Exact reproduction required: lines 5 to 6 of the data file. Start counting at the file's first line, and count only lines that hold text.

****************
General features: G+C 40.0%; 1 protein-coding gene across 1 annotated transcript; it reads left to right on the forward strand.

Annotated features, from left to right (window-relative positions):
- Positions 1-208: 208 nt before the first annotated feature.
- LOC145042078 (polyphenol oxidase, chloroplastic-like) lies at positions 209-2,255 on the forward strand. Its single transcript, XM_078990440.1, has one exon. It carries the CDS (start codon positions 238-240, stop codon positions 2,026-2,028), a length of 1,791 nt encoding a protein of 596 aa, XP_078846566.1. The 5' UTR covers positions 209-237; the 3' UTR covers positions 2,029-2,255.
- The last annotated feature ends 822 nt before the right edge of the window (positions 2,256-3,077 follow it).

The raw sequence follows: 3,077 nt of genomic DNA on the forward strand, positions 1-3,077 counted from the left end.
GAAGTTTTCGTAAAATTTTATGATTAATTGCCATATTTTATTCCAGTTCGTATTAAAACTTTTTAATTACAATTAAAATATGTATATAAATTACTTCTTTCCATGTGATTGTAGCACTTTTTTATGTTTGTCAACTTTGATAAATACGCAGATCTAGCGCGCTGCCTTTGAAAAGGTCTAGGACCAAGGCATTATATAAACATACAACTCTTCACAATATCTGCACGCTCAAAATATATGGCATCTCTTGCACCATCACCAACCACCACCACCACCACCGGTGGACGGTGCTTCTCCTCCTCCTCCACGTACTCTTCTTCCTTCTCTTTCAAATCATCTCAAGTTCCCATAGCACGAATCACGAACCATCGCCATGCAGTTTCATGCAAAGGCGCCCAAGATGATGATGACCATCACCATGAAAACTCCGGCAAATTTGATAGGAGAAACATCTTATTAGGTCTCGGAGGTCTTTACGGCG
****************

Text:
- The last annotated feature ends 822 nt before the right edge of the window (positions 2,256-3,077 follow it).

The raw sequence follows: 3,077 nt of genomic DNA on the forward strand, positions 1-3,077 counted from the left end.